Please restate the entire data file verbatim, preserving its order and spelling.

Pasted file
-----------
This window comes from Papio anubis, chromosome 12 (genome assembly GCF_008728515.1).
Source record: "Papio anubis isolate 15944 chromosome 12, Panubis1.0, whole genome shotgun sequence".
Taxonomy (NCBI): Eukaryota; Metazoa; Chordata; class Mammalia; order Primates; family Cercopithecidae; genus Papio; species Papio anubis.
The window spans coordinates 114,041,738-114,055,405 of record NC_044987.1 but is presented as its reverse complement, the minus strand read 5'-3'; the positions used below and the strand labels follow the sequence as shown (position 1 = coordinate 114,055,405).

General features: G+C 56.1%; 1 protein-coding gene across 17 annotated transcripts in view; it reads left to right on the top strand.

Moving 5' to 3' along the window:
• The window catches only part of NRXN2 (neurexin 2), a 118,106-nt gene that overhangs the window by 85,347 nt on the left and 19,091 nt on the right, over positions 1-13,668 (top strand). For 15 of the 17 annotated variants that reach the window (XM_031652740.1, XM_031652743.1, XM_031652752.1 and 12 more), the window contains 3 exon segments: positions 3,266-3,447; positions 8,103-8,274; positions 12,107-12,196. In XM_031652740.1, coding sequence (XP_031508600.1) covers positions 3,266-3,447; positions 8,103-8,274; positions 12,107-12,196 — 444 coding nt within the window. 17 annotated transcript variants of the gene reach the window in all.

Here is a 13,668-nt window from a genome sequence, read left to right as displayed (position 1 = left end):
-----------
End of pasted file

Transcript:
This window comes from Papio anubis, chromosome 12 (genome assembly GCF_008728515.1).
Source record: "Papio anubis isolate 15944 chromosome 12, Panubis1.0, whole genome shotgun sequence".
Taxonomy (NCBI): Eukaryota; Metazoa; Chordata; class Mammalia; order Primates; family Cercopithecidae; genus Papio; species Papio anubis.
The window spans coordinates 114,041,738-114,055,405 of record NC_044987.1 but is presented as its reverse complement, the minus strand read 5'-3'; the positions used below and the strand labels follow the sequence as shown (position 1 = coordinate 114,055,405).

General features: G+C 56.1%; 1 protein-coding gene across 17 annotated transcripts in view; it reads left to right on the top strand.

Moving 5' to 3' along the window:
• The window catches only part of NRXN2 (neurexin 2), a 118,106-nt gene that overhangs the window by 85,347 nt on the left and 19,091 nt on the right, over positions 1-13,668 (top strand). For 15 of the 17 annotated variants that reach the window (XM_031652740.1, XM_031652743.1, XM_031652752.1 and 12 more), the window contains 3 exon segments: positions 3,266-3,447; positions 8,103-8,274; positions 12,107-12,196. In XM_031652740.1, coding sequence (XP_031508600.1) covers positions 3,266-3,447; positions 8,103-8,274; positions 12,107-12,196 — 444 coding nt within the window. 17 annotated transcript variants of the gene reach the window in all.

Here is a 13,668-nt window from a genome sequence, read left to right as displayed (position 1 = left end):